How can remote sensing be used to strengthen food security in low- and middle-income countries?
By Daniel Lapidus, Senior Economic and Policy Analyst, RTI International
Agricultural decisionmakers in developing countries need better information to make policy and investment decisions that could have major implications for their country’s food security. For instance, which crops are growing where? What yields can be expected? What are average plot sizes? Unfortunately, this data can be extremely expensive to collect and existing data is often outdated, error prone, or without the right metadata to make sense of it.
Advancements in remote sensing technologies—including drones and high-resolution satellite imagery—and the advent of improved data processing and machine learning all hold promise to revolutionize the cost, resolution, and accuracy of collecting agricultural information. However, these technologies can also be difficult to apply and sustain. RTI’s internally funded Grand Challenge project in Rwanda is applying recent advances in remote sensing to determine how insights and data from these technologies can be harnessed to promote food security in areas of need.
We recently explored this important topic with several remote sensing technical experts and international development practitioners. Here are some key takeaways:
Tailor the technology to the decision maker and purpose. How one uses remote sensing data is very dependent on who is making decisions. Many tools are geared toward farmers or agribusinesses to inform individual decisions. Precision agriculture or site-specific management should not be confused with the kinds of data and information that would be required by regional- or national-level decisionmakers. Different remote sensing products should be tailored to different end users, including government, farmers, cooperatives, and financial institutions.
A helpful construct for considering the usefulness and applicability of the information is assessing whether the needs of the end-user are tactical, operational, and/or strategic. Highly detailed and timely information might be more valuable to farmers to make immediate, tactical decisions. For those that need to make more operational decisions (for example, where to prioritize resources), such as wholesalers, cooperatives, or extension agencies, the data can be more zoomed out. More forward-thinking and strategic decision makers would benefit from data and information that is highly accurate but might not need the same resolution or time sensitivity.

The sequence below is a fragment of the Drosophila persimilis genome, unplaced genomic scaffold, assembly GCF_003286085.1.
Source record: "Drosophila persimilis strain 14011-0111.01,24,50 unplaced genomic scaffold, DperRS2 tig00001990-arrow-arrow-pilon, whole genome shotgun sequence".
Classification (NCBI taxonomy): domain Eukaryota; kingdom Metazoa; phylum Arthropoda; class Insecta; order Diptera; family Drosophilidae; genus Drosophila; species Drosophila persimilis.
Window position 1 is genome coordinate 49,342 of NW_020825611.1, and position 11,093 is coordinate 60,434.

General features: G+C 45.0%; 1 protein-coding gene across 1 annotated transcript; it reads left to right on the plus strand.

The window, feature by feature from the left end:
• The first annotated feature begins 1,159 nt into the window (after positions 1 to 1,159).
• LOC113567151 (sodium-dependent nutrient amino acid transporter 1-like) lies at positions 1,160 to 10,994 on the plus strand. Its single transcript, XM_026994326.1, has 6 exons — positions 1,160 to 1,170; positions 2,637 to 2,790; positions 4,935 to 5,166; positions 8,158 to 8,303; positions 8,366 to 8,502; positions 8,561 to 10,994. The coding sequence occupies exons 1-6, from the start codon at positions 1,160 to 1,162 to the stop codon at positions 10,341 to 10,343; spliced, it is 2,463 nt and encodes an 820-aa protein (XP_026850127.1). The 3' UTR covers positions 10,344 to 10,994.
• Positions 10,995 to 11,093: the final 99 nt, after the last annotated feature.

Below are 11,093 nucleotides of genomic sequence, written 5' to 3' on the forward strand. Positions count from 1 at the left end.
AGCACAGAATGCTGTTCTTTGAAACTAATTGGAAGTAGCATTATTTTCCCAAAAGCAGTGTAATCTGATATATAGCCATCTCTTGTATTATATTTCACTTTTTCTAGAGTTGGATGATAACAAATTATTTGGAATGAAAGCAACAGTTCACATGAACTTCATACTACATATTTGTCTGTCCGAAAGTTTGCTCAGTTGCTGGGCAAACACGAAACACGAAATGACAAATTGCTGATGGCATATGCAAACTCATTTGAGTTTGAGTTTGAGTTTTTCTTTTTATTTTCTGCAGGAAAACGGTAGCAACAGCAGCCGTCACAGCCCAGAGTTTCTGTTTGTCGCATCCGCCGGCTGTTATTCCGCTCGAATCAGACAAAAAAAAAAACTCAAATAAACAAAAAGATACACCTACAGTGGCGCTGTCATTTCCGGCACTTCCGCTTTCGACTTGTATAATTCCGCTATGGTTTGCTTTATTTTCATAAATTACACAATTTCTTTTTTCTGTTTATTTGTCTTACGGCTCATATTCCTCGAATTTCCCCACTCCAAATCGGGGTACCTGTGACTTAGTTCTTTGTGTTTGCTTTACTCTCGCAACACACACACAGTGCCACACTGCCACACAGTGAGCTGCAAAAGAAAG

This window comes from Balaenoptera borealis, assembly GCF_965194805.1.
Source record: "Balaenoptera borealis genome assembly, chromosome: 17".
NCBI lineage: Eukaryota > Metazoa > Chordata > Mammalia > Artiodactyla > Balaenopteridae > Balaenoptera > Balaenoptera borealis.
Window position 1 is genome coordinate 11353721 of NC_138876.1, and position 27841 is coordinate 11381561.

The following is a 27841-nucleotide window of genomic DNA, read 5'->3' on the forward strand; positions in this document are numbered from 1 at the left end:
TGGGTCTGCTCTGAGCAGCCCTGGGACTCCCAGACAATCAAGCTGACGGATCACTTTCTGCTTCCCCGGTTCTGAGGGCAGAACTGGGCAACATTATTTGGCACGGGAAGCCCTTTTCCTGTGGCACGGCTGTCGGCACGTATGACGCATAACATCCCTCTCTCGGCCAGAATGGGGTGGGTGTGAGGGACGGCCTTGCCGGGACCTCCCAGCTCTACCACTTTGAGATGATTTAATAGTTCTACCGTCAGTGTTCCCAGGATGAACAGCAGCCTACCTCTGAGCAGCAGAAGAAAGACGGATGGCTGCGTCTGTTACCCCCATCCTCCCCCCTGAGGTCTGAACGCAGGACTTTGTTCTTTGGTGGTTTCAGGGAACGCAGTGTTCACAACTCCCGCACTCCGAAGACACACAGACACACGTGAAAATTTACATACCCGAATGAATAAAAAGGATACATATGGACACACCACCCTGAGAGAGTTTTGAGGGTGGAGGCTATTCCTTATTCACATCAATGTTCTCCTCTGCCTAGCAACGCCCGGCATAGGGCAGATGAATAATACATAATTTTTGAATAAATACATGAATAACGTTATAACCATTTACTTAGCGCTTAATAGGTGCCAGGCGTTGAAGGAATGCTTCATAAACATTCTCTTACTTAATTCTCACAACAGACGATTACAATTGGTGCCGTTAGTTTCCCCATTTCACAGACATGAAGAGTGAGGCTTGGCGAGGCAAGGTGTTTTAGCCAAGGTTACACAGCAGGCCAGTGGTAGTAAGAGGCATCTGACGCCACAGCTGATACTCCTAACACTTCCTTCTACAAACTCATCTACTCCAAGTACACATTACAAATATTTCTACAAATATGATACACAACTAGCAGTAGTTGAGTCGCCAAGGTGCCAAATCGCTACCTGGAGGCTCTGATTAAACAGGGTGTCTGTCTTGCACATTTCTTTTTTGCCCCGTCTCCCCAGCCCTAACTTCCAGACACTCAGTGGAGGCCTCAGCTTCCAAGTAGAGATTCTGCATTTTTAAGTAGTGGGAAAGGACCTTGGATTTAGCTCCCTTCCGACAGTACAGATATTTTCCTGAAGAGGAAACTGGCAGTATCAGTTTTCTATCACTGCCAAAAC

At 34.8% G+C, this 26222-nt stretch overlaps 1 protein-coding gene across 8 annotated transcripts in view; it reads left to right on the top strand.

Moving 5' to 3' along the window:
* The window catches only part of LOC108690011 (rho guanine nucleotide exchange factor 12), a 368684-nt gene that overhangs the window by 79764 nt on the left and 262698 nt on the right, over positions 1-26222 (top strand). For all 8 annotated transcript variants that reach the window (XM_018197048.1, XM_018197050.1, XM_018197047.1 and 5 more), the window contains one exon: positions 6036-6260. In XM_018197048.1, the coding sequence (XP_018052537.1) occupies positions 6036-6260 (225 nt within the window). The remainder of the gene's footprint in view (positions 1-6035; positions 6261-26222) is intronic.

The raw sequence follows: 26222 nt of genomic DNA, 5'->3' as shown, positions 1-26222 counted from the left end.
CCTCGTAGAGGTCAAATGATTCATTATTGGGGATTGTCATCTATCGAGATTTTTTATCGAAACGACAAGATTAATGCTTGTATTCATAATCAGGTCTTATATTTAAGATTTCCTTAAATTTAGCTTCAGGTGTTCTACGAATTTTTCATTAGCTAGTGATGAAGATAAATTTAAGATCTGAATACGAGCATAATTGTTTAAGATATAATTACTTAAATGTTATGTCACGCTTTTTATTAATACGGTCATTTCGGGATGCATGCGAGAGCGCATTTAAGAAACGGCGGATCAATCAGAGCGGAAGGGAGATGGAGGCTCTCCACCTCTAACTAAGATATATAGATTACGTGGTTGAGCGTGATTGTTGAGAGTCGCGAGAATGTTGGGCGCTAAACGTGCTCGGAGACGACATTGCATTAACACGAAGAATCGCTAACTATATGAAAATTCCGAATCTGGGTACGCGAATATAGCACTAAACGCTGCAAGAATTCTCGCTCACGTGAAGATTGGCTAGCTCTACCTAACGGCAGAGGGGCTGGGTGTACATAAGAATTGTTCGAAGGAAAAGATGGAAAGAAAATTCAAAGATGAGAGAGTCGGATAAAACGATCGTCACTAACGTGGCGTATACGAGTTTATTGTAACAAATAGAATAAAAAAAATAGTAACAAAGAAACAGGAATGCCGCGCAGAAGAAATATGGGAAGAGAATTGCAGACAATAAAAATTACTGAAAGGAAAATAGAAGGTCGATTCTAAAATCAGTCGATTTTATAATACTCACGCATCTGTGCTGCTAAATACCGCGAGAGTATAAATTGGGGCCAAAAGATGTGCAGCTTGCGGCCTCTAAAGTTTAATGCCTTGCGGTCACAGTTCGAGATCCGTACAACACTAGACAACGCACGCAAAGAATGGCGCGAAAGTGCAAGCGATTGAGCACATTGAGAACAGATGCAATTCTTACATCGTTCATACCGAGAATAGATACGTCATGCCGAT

Be aware of the tradeoffs between information quality and cost. The better the accuracy, timeliness, and accessibility of the data, the more valuable it is for decision making—and the more costly it is to produce. And with technologies rapidly advancing, it’s becoming less costly to get better and better data. It is a dynamic situation, and we need to make sure that decision support tools are fit-for-purpose but also stay relevant in a changing environment.
Data privacy and control are lagging the technology. With high resolution data becoming more widely available so quickly, regulations have not caught up. Remote sensing data has become like the wild west. How can we ensure that the privacy of data is protected and that it is in hands of the right people, especially when there is an increasing call for more open and freely available data? These are questions that have not been resolved but need to be addressed if we want open and reliable data to become more available and actionable to address food security.
While important questions remain, leveraging advancements in remote sensing technology to make smarter agricultural decisions is emerging as a potent approach for better understanding—and strengthening—food security in some of the world’s most vulnerable countries.